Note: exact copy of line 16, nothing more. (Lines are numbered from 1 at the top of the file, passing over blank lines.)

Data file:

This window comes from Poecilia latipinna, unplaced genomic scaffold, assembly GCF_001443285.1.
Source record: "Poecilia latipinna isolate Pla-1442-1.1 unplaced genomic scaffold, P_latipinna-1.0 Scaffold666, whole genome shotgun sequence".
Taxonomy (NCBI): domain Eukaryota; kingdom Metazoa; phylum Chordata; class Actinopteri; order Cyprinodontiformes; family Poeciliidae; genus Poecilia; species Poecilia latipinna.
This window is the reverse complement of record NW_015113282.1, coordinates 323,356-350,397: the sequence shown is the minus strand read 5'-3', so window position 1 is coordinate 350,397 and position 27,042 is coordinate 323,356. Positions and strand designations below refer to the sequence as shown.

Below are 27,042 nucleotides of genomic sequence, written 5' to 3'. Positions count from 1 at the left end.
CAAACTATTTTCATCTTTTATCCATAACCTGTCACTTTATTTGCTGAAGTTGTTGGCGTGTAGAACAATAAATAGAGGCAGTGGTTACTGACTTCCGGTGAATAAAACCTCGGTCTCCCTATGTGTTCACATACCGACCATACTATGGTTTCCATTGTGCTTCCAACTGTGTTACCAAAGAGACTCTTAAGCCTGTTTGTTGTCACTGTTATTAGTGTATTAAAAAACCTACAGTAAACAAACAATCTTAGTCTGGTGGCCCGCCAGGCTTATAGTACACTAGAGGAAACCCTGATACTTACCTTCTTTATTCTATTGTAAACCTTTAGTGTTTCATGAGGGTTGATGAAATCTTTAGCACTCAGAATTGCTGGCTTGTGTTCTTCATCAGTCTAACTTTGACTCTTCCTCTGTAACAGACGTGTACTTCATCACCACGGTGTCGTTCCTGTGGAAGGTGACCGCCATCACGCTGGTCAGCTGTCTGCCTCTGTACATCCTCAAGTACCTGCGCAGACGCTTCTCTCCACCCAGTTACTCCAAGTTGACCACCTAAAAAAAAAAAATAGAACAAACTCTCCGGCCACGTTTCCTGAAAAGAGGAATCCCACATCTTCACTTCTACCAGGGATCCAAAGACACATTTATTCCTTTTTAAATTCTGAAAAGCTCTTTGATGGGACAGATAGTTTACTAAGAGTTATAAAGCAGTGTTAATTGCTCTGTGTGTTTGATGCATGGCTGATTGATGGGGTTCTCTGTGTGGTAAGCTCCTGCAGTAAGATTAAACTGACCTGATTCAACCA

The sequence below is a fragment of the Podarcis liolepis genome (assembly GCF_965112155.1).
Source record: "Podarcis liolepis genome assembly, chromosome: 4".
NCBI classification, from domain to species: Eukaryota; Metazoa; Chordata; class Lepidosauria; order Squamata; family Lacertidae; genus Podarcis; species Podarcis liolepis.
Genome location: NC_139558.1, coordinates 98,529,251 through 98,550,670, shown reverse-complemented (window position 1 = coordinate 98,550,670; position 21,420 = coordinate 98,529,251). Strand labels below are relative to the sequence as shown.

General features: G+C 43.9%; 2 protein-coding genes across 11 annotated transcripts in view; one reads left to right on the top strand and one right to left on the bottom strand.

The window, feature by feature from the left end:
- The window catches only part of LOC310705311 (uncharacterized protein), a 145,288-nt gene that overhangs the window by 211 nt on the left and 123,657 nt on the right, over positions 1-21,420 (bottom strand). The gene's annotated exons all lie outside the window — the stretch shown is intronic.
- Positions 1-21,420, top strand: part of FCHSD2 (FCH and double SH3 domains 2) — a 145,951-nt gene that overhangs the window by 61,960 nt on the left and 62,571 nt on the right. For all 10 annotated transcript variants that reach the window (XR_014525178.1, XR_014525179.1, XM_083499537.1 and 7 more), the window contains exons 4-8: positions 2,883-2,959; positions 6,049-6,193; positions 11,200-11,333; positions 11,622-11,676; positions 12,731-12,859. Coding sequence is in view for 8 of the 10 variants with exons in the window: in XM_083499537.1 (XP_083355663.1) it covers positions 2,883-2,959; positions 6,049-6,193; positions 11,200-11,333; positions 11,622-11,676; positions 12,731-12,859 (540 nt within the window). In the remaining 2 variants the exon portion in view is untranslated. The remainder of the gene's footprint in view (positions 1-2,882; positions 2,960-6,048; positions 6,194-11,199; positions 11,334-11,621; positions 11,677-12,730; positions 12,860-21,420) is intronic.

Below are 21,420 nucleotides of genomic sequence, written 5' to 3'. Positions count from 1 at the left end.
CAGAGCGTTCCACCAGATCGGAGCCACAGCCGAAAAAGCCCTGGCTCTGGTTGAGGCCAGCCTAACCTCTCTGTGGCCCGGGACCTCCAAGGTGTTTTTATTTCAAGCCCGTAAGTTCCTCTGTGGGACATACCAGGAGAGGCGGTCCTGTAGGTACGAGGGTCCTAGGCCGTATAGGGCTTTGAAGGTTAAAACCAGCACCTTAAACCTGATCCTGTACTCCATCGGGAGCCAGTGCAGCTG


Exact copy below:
CAGAGCGTTCCACCAGATCGGAGCCACAGCCGAAAAAGCCCTGGCTCTGGTTGAGGCCAGCCTAACCTCTCTGTGGCCCGGGACCTCCAAGGTGTTTTTATTTCAAGCCCGTAAGTTCCTCTGTGGGACATACCAGGAGAGGCGGTCCTGTAGGTACGAGGGTCCTAGGCCGTATAGGGCTTTGAAGGTTAAAACCAGCACCTTAAACCTGATCCTGTACTCCATCGGGAGCCAGTGCAGCTG